In arguing that the jury had to find Laura “not guilty by reason of insanity,” Quint and Cook hoped to focus their attention around four central issues. At the heart of their case, they argued, was the notion that Laura was unconscious and irrational at the time of the murder. In contrast to the prosecution, which had relied on gossip and rumor to condemn Laura’s character, they would base their case on the latest scientific findings and medical expertise. By calling to the stand doctors with advanced knowledge and training, they would prove that Laura—much like Mary Harris before her—was a victim herself, captive to the effects of severe organic disease. Especially when her menstrual cycle approached, she experienced recurring bouts of hysterical mania that left her without control of her actions or awareness of events. Thus, no matter how heinous the act appeared, she was not responsible for its commission.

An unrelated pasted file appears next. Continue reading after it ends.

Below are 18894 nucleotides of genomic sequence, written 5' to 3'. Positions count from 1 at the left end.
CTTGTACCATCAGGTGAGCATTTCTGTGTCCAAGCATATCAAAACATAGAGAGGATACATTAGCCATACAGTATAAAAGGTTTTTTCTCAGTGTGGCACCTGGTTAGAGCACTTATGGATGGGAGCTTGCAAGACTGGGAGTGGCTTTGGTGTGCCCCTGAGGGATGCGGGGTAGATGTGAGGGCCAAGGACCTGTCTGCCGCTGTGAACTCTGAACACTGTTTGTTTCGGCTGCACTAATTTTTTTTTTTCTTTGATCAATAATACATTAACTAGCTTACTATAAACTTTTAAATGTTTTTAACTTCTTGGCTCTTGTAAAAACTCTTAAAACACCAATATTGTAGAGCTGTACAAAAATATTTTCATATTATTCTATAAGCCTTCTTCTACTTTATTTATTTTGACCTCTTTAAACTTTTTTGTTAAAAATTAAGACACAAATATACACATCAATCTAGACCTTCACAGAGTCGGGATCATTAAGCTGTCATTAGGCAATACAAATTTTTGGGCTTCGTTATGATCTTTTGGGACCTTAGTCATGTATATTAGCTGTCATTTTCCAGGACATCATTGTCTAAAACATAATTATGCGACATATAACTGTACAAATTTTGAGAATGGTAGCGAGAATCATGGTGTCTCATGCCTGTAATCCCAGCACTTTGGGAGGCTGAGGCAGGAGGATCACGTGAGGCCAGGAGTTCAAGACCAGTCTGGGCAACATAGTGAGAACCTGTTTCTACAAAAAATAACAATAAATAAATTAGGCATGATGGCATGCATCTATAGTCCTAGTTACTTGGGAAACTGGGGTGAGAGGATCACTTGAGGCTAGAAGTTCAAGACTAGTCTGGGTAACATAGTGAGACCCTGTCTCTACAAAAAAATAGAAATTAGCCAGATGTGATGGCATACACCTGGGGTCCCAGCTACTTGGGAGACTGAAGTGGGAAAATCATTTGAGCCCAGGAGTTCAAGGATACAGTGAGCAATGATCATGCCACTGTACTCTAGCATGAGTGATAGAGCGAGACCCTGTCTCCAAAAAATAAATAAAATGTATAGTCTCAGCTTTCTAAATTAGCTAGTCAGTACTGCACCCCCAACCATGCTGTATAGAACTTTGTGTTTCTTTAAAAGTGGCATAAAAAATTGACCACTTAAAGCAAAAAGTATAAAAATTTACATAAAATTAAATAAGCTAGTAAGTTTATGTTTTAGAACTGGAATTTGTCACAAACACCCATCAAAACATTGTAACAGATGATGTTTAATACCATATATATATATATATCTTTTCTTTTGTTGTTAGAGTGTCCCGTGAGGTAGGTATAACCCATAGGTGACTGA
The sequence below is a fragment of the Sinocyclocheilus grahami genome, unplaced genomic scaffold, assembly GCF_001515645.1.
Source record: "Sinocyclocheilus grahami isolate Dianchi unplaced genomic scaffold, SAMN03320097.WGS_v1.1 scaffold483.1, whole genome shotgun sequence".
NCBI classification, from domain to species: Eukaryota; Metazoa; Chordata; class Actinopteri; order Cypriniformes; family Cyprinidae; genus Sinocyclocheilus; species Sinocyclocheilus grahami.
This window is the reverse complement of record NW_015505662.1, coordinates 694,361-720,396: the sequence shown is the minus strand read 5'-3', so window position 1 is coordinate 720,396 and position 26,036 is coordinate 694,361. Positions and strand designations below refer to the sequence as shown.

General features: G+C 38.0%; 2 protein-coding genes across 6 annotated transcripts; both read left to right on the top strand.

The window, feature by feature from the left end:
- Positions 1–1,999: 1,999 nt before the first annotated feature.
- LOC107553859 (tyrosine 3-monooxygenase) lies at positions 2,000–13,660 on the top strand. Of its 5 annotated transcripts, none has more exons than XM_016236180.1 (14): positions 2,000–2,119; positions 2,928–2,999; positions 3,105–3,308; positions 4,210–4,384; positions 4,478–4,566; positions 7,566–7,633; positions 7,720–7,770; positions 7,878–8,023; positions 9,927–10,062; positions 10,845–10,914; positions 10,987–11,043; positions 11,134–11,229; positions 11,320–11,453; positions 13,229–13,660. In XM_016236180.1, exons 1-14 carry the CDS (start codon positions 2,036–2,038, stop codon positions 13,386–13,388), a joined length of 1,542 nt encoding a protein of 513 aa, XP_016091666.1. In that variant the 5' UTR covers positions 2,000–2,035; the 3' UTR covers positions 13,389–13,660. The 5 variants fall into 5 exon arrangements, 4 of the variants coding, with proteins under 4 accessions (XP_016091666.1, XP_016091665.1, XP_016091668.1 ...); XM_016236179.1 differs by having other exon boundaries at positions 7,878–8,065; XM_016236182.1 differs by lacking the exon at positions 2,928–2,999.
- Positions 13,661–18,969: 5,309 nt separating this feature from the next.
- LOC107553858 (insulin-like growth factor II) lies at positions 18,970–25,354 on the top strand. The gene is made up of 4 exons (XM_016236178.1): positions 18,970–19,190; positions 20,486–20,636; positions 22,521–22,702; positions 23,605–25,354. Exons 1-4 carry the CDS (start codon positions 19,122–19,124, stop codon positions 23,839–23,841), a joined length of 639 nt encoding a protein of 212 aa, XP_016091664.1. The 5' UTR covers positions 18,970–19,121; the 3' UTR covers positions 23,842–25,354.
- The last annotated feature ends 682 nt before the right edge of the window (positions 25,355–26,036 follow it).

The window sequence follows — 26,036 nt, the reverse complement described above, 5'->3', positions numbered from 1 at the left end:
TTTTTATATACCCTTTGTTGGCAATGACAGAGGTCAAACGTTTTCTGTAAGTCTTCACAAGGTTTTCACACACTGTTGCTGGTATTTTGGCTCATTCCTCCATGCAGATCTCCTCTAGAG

As we travel home this Thanksgiving, it is worth taking time to reflect on the various meanings of this holiday—personal, collective, regional, and national. A product of nineteenth-century sectional, socio-sexual, and imperialist imperatives, Thanksgiving is far from a physically satisfying celebration involving a return to an uncomplicated home.
Gina Mahalek: Very briefly, what is Liberated Threads about?